Saturday, June 23, 2012

The Money Quote

Joseph Stiglitz, Nobel Laureate in Economics, on America's economic divergence
The seriousness of America’s growing problem of inequality was highlighted by Federal Reserve data released this month showing the recession’s devastating effect on the wealth and income of those at the bottom and in the middle. The decline in median wealth, down almost 40 percent in just three years, wiped out two decades of wealth accumulation for most Americans. If the average American had actually shared in the country’s seeming prosperity the past two decades, his wealth, instead of stagnating, would have increased by some three-fourths. (my emphasis)
I know I certainly saw two decades' worth of savings and investment disappear.  I know, too, that I am one of the lucky ones who didn't lose everything and, more importantly, I've been employed steadily for the past four years and able rebuild my savings somewhat.  All this tells me that I and most people in my life are more fortunate than the majority of Americans.  Drastically so compared to most human beings on this planet.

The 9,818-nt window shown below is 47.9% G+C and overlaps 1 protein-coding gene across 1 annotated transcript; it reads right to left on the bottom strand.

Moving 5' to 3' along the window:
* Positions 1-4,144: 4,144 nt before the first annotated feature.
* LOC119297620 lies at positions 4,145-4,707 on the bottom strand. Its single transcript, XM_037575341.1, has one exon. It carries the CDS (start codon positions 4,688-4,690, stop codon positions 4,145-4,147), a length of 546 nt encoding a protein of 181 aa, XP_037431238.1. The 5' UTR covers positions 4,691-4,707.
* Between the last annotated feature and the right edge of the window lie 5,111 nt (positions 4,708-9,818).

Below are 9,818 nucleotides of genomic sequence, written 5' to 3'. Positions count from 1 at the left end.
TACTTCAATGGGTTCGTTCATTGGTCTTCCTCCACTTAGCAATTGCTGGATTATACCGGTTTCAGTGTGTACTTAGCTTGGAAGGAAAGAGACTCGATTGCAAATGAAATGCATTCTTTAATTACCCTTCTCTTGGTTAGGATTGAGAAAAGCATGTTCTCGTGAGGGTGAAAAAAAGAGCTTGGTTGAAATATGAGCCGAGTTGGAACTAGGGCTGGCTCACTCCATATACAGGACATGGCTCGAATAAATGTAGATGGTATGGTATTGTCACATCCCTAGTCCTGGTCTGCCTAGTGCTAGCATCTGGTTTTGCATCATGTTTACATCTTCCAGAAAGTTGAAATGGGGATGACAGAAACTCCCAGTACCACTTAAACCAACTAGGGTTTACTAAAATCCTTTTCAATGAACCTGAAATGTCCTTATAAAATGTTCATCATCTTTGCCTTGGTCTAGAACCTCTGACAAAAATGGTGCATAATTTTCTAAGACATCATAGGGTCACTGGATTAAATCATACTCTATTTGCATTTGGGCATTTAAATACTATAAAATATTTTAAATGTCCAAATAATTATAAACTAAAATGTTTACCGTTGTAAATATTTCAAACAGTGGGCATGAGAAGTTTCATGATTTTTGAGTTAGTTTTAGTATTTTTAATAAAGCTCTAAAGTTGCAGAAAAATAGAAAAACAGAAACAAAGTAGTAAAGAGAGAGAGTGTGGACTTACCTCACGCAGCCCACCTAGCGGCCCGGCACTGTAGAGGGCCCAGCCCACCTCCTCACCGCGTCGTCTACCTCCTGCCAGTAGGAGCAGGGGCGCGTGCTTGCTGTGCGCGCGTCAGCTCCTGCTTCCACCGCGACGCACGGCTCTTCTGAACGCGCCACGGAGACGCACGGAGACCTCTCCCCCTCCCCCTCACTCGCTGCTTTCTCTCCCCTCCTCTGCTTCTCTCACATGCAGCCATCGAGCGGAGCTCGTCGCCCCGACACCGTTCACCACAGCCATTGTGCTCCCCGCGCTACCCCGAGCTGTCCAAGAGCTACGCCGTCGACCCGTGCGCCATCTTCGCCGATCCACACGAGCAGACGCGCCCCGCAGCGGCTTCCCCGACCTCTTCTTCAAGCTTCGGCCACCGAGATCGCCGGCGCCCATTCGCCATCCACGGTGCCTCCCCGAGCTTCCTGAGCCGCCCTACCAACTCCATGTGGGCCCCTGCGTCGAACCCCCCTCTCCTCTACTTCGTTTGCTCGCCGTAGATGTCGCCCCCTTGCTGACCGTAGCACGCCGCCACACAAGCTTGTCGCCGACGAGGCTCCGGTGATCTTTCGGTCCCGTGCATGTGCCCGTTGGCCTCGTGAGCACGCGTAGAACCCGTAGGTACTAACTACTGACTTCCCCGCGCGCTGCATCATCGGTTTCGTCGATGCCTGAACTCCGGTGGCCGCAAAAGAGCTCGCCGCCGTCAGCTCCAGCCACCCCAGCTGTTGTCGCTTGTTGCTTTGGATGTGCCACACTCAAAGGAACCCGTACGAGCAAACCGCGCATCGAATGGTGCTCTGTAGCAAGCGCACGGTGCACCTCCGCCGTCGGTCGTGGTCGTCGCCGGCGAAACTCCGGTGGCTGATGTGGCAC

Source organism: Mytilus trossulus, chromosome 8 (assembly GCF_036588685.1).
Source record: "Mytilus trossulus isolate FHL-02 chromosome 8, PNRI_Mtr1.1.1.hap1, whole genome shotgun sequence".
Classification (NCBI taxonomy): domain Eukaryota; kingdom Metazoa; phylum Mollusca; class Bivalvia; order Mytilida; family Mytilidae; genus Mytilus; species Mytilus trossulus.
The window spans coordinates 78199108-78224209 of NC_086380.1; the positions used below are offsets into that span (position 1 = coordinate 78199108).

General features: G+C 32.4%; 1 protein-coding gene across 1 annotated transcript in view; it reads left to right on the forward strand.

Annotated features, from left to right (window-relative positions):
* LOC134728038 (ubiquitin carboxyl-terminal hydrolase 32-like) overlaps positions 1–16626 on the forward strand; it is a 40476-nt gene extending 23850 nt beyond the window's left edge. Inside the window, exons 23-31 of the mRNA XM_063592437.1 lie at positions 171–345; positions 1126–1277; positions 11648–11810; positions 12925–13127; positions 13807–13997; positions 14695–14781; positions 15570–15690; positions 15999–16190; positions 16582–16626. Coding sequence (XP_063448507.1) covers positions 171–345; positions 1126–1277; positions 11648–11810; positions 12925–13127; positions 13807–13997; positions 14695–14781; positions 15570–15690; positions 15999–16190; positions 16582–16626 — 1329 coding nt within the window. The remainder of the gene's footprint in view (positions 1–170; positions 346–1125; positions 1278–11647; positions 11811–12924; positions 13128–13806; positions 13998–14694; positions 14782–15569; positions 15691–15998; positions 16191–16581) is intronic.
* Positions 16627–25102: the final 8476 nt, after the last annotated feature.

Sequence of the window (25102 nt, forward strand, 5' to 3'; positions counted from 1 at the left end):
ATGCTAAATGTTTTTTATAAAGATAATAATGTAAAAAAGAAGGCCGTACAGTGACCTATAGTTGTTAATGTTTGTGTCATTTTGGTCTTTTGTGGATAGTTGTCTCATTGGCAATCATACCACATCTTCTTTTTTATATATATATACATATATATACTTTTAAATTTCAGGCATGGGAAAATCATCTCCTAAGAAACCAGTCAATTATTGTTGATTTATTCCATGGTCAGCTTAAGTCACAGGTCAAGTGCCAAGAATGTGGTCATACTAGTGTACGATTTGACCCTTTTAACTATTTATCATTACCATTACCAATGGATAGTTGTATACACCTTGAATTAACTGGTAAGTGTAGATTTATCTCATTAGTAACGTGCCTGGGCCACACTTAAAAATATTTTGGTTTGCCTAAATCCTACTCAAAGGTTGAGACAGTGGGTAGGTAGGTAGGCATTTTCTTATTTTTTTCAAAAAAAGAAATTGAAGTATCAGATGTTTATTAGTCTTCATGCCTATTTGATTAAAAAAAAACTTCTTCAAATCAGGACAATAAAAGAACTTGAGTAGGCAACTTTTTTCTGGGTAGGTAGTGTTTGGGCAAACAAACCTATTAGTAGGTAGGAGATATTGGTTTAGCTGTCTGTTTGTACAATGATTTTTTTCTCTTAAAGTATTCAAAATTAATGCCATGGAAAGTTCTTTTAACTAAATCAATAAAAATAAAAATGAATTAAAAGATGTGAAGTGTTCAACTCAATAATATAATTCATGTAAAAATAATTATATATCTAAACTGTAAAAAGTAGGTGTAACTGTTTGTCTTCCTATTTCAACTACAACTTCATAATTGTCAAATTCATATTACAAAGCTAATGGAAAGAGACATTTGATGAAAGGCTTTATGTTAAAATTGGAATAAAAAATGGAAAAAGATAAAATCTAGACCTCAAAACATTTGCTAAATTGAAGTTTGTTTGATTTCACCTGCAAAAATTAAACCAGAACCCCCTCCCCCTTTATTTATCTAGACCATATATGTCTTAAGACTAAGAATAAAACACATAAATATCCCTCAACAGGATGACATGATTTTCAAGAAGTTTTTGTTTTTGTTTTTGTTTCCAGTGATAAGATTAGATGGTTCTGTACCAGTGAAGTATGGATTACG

At one time in America the economic security I seem to have attained was a reasonable expectation for many.  No more.  Uncertainty is the new norm, with more and more Americans sliding from middle class to poverty and the rest of us hoping we can hang on.

As the rich get richer.

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